'10 and '66 make 1066, the Battle of Hastings, fought between the Normans (France) and the Anglo-Saxons, who were Germans that conquered England and settled there 500 years earlier. So this whole football thing could be considered as Germany v Germany, or France v Germany!
Yep, it's that pesky crossbar-to-line goal decision. The incident at the 2010 World Cup between England and Germany has been called various names such as 'Revenge for Wembley' or
'Shades of '66'; and rightfully so.
The whole incident was a completely perfect inside-out reversal of Wembley. Here's why:
1966 - The decision went in England's favour.
2010 - The decision went in Germany's favour.
1966 - The ball bounced off the underside of the crossbar, but didn't fully cross the goal-line.
2010 - The ball bounced off the underside of the crossbar, but crossed the goal-line in its entirety.
1966 - The goal was given, but was actually not a legitimate goal.
2010 - The goal was not given, but was actually a legitimate goal.
1966 - Football organisations were very open to new ideas to develop the game further and positively.
2010 - Peddling an idea widely disliked by the Presidents is immediately rejected without comment.
Et Voila! A reversal aided by karma, over 40 years in the making.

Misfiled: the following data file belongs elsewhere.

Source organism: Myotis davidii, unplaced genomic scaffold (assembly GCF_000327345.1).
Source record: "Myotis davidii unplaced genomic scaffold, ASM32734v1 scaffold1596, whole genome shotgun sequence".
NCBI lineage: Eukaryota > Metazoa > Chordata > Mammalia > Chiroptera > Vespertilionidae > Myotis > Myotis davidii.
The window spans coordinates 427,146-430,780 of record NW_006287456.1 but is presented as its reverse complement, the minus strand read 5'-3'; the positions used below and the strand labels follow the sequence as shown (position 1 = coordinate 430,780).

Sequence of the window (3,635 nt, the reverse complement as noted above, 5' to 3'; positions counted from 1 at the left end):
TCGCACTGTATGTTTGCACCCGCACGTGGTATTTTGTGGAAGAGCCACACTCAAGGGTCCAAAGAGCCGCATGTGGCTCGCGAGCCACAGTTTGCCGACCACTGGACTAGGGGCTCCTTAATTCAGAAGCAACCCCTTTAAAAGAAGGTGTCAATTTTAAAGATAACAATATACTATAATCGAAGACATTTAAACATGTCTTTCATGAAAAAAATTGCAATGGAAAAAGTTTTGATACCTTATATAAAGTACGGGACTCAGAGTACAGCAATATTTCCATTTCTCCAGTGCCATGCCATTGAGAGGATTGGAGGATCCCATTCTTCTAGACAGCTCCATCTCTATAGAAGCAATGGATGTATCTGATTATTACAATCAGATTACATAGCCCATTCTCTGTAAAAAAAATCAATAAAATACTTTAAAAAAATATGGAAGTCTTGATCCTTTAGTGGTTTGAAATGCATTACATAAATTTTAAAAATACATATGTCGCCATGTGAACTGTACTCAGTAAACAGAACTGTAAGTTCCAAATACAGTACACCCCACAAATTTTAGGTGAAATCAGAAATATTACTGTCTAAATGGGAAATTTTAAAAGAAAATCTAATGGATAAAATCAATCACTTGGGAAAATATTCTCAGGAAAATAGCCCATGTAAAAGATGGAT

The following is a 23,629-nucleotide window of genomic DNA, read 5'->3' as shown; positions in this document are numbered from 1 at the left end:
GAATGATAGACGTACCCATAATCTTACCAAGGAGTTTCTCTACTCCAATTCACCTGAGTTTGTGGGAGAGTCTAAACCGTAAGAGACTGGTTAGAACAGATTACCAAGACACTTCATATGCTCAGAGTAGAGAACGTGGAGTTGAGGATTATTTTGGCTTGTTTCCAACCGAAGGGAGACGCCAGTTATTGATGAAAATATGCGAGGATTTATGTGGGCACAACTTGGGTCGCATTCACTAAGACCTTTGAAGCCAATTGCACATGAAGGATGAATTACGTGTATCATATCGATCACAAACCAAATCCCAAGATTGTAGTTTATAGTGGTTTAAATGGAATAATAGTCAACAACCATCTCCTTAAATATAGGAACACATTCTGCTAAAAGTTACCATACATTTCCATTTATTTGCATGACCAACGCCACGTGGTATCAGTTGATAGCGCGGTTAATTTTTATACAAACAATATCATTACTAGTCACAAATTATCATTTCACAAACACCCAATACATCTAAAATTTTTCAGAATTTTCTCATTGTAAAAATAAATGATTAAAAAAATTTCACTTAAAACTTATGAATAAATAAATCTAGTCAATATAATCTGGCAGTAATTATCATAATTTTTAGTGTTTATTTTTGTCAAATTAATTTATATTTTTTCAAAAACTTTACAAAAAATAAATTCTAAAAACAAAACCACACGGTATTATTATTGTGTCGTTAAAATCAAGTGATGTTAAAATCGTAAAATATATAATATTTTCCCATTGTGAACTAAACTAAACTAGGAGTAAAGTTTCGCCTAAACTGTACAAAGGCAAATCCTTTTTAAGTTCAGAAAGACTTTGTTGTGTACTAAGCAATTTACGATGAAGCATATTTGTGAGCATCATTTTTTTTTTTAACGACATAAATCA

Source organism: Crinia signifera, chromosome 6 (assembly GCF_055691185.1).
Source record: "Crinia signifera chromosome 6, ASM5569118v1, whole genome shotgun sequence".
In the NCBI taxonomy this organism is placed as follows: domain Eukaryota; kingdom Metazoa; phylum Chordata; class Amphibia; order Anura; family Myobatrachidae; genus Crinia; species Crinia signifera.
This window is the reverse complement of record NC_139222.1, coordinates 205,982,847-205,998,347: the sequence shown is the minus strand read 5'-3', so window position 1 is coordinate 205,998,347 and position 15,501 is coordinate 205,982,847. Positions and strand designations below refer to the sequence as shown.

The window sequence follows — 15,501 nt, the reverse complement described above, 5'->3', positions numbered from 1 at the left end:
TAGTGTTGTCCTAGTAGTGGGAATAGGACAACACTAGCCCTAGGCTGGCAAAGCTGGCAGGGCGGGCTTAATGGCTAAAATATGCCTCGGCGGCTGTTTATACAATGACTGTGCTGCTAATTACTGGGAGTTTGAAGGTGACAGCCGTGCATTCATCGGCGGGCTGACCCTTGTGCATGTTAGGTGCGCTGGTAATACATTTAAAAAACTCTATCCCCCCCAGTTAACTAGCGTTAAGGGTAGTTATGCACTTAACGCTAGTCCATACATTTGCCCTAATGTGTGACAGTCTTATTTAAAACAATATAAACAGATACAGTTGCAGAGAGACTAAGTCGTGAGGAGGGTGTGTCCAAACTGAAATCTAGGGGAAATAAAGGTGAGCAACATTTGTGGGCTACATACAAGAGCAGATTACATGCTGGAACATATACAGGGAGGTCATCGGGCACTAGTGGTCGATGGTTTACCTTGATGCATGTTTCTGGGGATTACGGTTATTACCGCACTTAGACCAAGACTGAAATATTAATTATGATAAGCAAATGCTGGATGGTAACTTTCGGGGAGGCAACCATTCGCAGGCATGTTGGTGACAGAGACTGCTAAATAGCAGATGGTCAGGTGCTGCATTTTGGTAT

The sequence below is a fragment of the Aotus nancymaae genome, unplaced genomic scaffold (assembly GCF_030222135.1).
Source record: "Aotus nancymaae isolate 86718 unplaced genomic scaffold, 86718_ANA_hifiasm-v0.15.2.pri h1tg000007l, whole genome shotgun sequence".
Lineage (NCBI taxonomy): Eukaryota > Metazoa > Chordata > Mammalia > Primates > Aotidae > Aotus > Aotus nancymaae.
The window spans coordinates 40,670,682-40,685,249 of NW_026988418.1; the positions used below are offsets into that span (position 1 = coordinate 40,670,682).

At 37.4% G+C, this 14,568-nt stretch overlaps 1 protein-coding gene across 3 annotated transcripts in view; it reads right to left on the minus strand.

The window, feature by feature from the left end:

Initially 2-0 down in just over half an hour, England pulled a goal back through Matthew Upson, who co-operated with John Terry in allowing Miroslav Klose an easy lead for Germany earlier. Then Lampard took a sweet strike which had just enough dip to hit the crossbar on the underside and spin the ball entirely past the goalline (the camera never lies). However, the ball bounced out and the linesman disallowed the goal thinking it had hit the crossbar and bounced in front of the goalline instead.
Obviously, FIFA being the spineless snails that they are hid away in their shells from questions about goalline technology by refusing to comment. They secretly knew they had shied away from new technology in football for too long by seeing that goal disallowed.
As one of the BBC commentary team put it:
'Thanks very much Sepp Blatter. I hope he's squirming in his seat.''
That was the Vox Populi di Anglia right there.
It's annoying that it was England's game which finally grabbed a valuable slice of FIFA's attention after so many similar goals have preceded it. OK, it didn't encourage a reversal of the decision in the end, but it definitely got the ball rolling [no pun intended] on improving how international games are officiated. Now we have two people behind the goal in addition to linesmen. Woo-hoo! That's right, put two people on the other side of the goal-line where they'll possibly have a worse view of a goal than the linesman.
Anybody can see the net ripple, but the net doesn't have to ripple for it to be a goal!
I'm not going to sit here protesting that England should have won easily and then gone onto win the tournament but the decision influenced the outcome of the game. The momentum was swinging back in England's favour until the goal was disallowed. They weren't very good that day against the Germans/Turkish-Germans/Spanish-Germans/Polish-Germans and hadn't been amazing during the group stages either.
Still, taking it as an isolated football game, the decision was absolutely ridiculous. You don't have to be a FIFA-accredited linesman (or even a non-German) to recognise that the goal was legitimate. In fact, I don't think that linesman was FIFA-accredited at all...*cue X-Files theme song*